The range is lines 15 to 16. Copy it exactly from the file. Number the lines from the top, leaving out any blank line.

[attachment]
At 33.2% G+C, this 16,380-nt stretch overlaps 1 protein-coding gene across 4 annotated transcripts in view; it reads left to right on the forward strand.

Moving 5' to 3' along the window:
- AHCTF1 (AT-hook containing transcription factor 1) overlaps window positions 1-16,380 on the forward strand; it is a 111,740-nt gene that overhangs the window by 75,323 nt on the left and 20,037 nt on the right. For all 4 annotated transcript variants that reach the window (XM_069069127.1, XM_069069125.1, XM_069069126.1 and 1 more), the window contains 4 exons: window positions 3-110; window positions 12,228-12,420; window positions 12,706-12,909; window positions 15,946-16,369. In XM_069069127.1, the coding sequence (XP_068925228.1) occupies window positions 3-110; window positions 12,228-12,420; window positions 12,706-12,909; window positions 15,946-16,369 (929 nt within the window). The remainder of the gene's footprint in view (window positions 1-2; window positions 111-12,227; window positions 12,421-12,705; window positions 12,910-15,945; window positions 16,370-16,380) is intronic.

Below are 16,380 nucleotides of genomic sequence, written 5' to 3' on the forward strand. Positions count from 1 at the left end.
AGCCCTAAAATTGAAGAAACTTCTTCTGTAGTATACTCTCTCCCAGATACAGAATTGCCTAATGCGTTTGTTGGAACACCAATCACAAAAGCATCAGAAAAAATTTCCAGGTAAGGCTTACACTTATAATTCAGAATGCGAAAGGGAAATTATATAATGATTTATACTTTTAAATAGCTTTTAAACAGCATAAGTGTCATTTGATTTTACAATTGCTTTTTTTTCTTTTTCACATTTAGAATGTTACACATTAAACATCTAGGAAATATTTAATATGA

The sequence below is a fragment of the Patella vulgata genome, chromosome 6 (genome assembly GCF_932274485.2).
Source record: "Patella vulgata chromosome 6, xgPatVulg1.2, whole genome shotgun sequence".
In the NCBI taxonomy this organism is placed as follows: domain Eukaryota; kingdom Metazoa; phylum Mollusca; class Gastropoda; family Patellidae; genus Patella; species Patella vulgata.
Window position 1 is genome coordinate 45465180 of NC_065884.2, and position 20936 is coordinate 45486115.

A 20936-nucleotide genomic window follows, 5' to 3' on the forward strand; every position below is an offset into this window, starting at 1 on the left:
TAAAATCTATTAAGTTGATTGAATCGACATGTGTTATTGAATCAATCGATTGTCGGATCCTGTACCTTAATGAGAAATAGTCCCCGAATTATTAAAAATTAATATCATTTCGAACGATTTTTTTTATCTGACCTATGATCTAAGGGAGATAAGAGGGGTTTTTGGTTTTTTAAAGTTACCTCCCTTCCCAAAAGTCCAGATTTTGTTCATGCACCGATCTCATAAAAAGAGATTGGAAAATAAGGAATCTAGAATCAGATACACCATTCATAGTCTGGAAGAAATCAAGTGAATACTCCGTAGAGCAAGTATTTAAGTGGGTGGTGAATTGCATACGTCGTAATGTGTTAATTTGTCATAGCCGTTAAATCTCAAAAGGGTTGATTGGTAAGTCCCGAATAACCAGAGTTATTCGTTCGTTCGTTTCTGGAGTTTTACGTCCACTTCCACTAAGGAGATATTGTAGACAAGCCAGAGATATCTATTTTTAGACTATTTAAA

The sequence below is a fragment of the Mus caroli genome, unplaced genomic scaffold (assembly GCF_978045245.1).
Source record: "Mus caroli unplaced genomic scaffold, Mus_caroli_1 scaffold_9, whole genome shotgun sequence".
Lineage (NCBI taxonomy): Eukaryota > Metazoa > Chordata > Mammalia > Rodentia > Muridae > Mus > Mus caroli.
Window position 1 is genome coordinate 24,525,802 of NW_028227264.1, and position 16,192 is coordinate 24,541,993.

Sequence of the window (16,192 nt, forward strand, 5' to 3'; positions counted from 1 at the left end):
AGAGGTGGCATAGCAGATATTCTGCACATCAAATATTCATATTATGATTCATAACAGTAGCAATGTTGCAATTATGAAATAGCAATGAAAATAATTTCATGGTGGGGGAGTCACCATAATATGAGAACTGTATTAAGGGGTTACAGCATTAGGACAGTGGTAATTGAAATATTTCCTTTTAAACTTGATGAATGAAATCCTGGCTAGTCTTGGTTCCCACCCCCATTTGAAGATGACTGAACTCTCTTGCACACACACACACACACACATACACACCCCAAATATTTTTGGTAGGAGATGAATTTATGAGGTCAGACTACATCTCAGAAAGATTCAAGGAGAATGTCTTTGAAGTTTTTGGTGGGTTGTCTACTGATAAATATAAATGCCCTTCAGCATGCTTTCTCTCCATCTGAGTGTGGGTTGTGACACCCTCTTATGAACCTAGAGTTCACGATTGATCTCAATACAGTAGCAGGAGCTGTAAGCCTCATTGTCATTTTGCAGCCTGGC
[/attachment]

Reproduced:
Window position 1 is genome coordinate 24,525,802 of NW_028227264.1, and position 16,192 is coordinate 24,541,993.

Sequence of the window (16,192 nt, forward strand, 5' to 3'; positions counted from 1 at the left end):